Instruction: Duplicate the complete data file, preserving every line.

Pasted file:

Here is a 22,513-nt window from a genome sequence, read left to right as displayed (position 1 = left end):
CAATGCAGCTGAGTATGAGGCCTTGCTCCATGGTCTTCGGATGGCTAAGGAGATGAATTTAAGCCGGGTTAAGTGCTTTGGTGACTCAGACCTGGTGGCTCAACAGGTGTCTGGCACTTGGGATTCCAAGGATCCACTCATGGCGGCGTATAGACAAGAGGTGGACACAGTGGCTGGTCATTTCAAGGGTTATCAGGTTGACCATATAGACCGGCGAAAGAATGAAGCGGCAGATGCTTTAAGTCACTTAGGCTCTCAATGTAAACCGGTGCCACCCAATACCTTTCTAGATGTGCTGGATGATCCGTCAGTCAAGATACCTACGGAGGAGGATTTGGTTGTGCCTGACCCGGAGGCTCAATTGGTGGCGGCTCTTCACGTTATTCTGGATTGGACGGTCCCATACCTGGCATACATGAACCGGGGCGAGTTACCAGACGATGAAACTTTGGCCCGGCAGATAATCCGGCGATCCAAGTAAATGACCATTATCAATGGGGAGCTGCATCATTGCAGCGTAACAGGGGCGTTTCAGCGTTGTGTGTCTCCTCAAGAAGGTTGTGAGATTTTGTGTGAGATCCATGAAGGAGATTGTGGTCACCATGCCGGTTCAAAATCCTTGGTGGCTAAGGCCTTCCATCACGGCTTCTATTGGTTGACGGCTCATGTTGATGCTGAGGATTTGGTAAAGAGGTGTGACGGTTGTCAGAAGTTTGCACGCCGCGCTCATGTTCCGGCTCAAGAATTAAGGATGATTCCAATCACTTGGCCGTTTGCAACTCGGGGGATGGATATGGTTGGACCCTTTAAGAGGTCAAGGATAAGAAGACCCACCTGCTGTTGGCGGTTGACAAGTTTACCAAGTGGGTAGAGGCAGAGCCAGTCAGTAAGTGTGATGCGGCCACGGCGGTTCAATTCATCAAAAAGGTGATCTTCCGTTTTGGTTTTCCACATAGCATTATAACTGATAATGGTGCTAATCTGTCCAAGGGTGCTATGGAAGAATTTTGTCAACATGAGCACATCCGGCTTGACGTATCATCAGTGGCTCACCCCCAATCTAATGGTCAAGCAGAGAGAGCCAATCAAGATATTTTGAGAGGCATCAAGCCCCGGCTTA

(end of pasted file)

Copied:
Here is a 22,513-nt window from a genome sequence, read left to right as displayed (position 1 = left end):
CAATGCAGCTGAGTATGAGGCCTTGCTCCATGGTCTTCGGATGGCTAAGGAGATGAATTTAAGCCGGGTTAAGTGCTTTGGTGACTCAGACCTGGTGGCTCAACAGGTGTCTGGCACTTGGGATTCCAAGGATCCACTCATGGCGGCGTATAGACAAGAGGTGGACACAGTGGCTGGTCATTTCAAGGGTTATCAGGTTGACCATATAGACCGGCGAAAGAATGAAGCGGCAGATGCTTTAAGTCACTTAGGCTCTCAATGTAAACCGGTGCCACCCAATACCTTTCTAGATGTGCTGGATGATCCGTCAGTCAAGATACCTACGGAGGAGGATTTGGTTGTGCCTGACCCGGAGGCTCAATTGGTGGCGGCTCTTCACGTTATTCTGGATTGGACGGTCCCATACCTGGCATACATGAACCGGGGCGAGTTACCAGACGATGAAACTTTGGCCCGGCAGATAATCCGGCGATCCAAGTAAATGACCATTATCAATGGGGAGCTGCATCATTGCAGCGTAACAGGGGCGTTTCAGCGTTGTGTGTCTCCTCAAGAAGGTTGTGAGATTTTGTGTGAGATCCATGAAGGAGATTGTGGTCACCATGCCGGTTCAAAATCCTTGGTGGCTAAGGCCTTCCATCACGGCTTCTATTGGTTGACGGCTCATGTTGATGCTGAGGATTTGGTAAAGAGGTGTGACGGTTGTCAGAAGTTTGCACGCCGCGCTCATGTTCCGGCTCAAGAATTAAGGATGATTCCAATCACTTGGCCGTTTGCAACTCGGGGGATGGATATGGTTGGACCCTTTAAGAGGTCAAGGATAAGAAGACCCACCTGCTGTTGGCGGTTGACAAGTTTACCAAGTGGGTAGAGGCAGAGCCAGTCAGTAAGTGTGATGCGGCCACGGCGGTTCAATTCATCAAAAAGGTGATCTTCCGTTTTGGTTTTCCACATAGCATTATAACTGATAATGGTGCTAATCTGTCCAAGGGTGCTATGGAAGAATTTTGTCAACATGAGCACATCCGGCTTGACGTATCATCAGTGGCTCACCCCCAATCTAATGGTCAAGCAGAGAGAGCCAATCAAGATATTTTGAGAGGCATCAAGCCCCGGCTTA